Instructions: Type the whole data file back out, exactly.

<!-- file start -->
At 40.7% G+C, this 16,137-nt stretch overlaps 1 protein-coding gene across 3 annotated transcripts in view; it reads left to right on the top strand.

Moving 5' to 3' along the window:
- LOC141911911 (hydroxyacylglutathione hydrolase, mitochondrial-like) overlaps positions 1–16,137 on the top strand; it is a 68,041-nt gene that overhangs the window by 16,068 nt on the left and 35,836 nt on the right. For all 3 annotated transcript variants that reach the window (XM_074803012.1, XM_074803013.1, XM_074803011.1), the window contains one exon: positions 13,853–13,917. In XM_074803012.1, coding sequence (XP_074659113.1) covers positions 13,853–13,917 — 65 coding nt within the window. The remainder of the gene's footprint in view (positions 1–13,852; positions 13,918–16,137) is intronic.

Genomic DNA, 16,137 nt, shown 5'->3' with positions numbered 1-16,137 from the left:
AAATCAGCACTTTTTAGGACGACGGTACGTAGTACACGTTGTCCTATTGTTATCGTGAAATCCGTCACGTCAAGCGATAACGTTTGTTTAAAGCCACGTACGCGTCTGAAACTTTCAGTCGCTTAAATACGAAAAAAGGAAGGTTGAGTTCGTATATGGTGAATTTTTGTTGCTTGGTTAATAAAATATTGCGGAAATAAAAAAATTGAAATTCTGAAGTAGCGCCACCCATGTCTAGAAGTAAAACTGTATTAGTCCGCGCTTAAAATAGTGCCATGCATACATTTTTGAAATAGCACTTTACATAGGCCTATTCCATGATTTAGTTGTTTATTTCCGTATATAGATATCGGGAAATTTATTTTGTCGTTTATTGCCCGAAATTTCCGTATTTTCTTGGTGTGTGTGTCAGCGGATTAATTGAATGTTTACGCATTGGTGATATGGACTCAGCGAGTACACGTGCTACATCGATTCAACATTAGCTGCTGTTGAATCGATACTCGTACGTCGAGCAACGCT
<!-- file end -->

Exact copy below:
At 40.7% G+C, this 16,137-nt stretch overlaps 1 protein-coding gene across 3 annotated transcripts in view; it reads left to right on the top strand.

Moving 5' to 3' along the window:
- LOC141911911 (hydroxyacylglutathione hydrolase, mitochondrial-like) overlaps positions 1–16,137 on the top strand; it is a 68,041-nt gene that overhangs the window by 16,068 nt on the left and 35,836 nt on the right. For all 3 annotated transcript variants that reach the window (XM_074803012.1, XM_074803013.1, XM_074803011.1), the window contains one exon: positions 13,853–13,917. In XM_074803012.1, coding sequence (XP_074659113.1) covers positions 13,853–13,917 — 65 coding nt within the window. The remainder of the gene's footprint in view (positions 1–13,852; positions 13,918–16,137) is intronic.

Genomic DNA, 16,137 nt, shown 5'->3' with positions numbered 1-16,137 from the left:
AAATCAGCACTTTTTAGGACGACGGTACGTAGTACACGTTGTCCTATTGTTATCGTGAAATCCGTCACGTCAAGCGATAACGTTTGTTTAAAGCCACGTACGCGTCTGAAACTTTCAGTCGCTTAAATACGAAAAAAGGAAGGTTGAGTTCGTATATGGTGAATTTTTGTTGCTTGGTTAATAAAATATTGCGGAAATAAAAAAATTGAAATTCTGAAGTAGCGCCACCCATGTCTAGAAGTAAAACTGTATTAGTCCGCGCTTAAAATAGTGCCATGCATACATTTTTGAAATAGCACTTTACATAGGCCTATTCCATGATTTAGTTGTTTATTTCCGTATATAGATATCGGGAAATTTATTTTGTCGTTTATTGCCCGAAATTTCCGTATTTTCTTGGTGTGTGTGTCAGCGGATTAATTGAATGTTTACGCATTGGTGATATGGACTCAGCGAGTACACGTGCTACATCGATTCAACATTAGCTGCTGTTGAATCGATACTCGTACGTCGAGCAACGCT